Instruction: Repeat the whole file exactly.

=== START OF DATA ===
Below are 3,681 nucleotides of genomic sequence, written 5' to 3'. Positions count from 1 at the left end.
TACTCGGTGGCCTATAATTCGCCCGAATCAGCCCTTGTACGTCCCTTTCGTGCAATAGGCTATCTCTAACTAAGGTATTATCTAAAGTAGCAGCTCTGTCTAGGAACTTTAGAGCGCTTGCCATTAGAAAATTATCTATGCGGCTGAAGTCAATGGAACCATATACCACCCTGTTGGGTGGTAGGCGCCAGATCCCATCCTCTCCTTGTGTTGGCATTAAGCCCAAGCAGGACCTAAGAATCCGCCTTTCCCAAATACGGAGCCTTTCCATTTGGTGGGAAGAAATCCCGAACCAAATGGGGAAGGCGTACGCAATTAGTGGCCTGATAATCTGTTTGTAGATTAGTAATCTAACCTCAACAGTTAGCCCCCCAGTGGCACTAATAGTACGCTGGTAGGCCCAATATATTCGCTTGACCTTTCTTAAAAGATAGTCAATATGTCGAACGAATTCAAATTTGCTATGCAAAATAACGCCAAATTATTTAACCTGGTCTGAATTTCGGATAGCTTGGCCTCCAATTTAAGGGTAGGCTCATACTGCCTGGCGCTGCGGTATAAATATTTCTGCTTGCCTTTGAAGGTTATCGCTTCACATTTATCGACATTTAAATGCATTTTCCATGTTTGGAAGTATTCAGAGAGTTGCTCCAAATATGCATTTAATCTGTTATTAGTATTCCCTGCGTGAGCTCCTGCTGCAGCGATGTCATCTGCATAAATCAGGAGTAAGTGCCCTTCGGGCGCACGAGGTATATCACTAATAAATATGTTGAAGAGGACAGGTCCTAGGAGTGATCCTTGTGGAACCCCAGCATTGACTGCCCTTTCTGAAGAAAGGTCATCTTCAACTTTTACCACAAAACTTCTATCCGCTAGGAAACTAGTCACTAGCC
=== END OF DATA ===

Below are 3,681 nucleotides of genomic sequence, written 5' to 3'. Positions count from 1 at the left end.
TACTCGGTGGCCTATAATTCGCCCGAATCAGCCCTTGTACGTCCCTTTCGTGCAATAGGCTATCTCTAACTAAGGTATTATCTAAAGTAGCAGCTCTGTCTAGGAACTTTAGAGCGCTTGCCATTAGAAAATTATCTATGCGGCTGAAGTCAATGGAACCATATACCACCCTGTTGGGTGGTAGGCGCCAGATCCCATCCTCTCCTTGTGTTGGCATTAAGCCCAAGCAGGACCTAAGAATCCGCCTTTCCCAAATACGGAGCCTTTCCATTTGGTGGGAAGAAATCCCGAACCAAATGGGGAAGGCGTACGCAATTAGTGGCCTGATAATCTGTTTGTAGATTAGTAATCTAACCTCAACAGTTAGCCCCCCAGTGGCACTAATAGTACGCTGGTAGGCCCAATATATTCGCTTGACCTTTCTTAAAAGATAGTCAATATGTCGAACGAATTCAAATTTGCTATGCAAAATAACGCCAAATTATTTAACCTGGTCTGAATTTCGGATAGCTTGGCCTCCAATTTAAGGGTAGGCTCATACTGCCTGGCGCTGCGGTATAAATATTTCTGCTTGCCTTTGAAGGTTATCGCTTCACATTTATCGACATTTAAATGCATTTTCCATGTTTGGAAGTATTCAGAGAGTTGCTCCAAATATGCATTTAATCTGTTATTAGTATTCCCTGCGTGAGCTCCTGCTGCAGCGATGTCATCTGCATAAATCAGGAGTAAGTGCCCTTCGGGCGCACGAGGTATATCACTAATAAATATGTTGAAGAGGACAGGTCCTAGGAGTGATCCTTGTGGAACCCCAGCATTGACTGCCCTTTCTGAAGAAAGGTCATCTTCAACTTTTACCACAAAACTTCTATCCGCTAGGAAACTAGTCACTAGCC